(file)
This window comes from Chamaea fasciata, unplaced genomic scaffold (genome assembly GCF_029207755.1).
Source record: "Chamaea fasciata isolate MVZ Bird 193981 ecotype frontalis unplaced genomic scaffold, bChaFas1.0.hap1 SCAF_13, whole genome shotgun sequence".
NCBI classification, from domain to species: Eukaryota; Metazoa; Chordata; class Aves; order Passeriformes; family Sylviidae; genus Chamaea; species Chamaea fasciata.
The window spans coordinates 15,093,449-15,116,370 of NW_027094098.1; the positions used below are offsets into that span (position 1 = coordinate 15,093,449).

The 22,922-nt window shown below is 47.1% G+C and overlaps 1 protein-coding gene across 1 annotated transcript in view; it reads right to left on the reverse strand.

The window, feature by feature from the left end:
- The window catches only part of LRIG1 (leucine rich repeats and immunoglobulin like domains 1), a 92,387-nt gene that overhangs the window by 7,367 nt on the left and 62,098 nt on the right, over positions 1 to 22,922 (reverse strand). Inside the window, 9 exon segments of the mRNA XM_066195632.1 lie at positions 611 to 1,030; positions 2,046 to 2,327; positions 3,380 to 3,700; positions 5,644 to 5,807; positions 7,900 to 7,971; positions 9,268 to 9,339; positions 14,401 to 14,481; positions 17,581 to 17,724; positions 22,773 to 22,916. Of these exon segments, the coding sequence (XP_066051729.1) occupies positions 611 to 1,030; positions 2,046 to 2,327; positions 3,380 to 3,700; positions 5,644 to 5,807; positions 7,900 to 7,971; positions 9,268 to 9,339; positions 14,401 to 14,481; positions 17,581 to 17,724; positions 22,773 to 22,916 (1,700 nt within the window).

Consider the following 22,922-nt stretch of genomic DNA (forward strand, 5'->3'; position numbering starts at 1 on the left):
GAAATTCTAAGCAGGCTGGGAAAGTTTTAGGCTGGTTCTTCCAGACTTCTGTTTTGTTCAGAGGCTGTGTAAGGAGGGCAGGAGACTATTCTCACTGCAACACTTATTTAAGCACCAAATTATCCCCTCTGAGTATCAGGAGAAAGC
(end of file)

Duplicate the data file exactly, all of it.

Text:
This window comes from Chamaea fasciata, unplaced genomic scaffold (genome assembly GCF_029207755.1).
Source record: "Chamaea fasciata isolate MVZ Bird 193981 ecotype frontalis unplaced genomic scaffold, bChaFas1.0.hap1 SCAF_13, whole genome shotgun sequence".
NCBI classification, from domain to species: Eukaryota; Metazoa; Chordata; class Aves; order Passeriformes; family Sylviidae; genus Chamaea; species Chamaea fasciata.
The window spans coordinates 15,093,449-15,116,370 of NW_027094098.1; the positions used below are offsets into that span (position 1 = coordinate 15,093,449).

The 22,922-nt window shown below is 47.1% G+C and overlaps 1 protein-coding gene across 1 annotated transcript in view; it reads right to left on the reverse strand.

The window, feature by feature from the left end:
- The window catches only part of LRIG1 (leucine rich repeats and immunoglobulin like domains 1), a 92,387-nt gene that overhangs the window by 7,367 nt on the left and 62,098 nt on the right, over positions 1 to 22,922 (reverse strand). Inside the window, 9 exon segments of the mRNA XM_066195632.1 lie at positions 611 to 1,030; positions 2,046 to 2,327; positions 3,380 to 3,700; positions 5,644 to 5,807; positions 7,900 to 7,971; positions 9,268 to 9,339; positions 14,401 to 14,481; positions 17,581 to 17,724; positions 22,773 to 22,916. Of these exon segments, the coding sequence (XP_066051729.1) occupies positions 611 to 1,030; positions 2,046 to 2,327; positions 3,380 to 3,700; positions 5,644 to 5,807; positions 7,900 to 7,971; positions 9,268 to 9,339; positions 14,401 to 14,481; positions 17,581 to 17,724; positions 22,773 to 22,916 (1,700 nt within the window).

Consider the following 22,922-nt stretch of genomic DNA (forward strand, 5'->3'; position numbering starts at 1 on the left):
GAAATTCTAAGCAGGCTGGGAAAGTTTTAGGCTGGTTCTTCCAGACTTCTGTTTTGTTCAGAGGCTGTGTAAGGAGGGCAGGAGACTATTCTCACTGCAACACTTATTTAAGCACCAAATTATCCCCTCTGAGTATCAGGAGAAAGC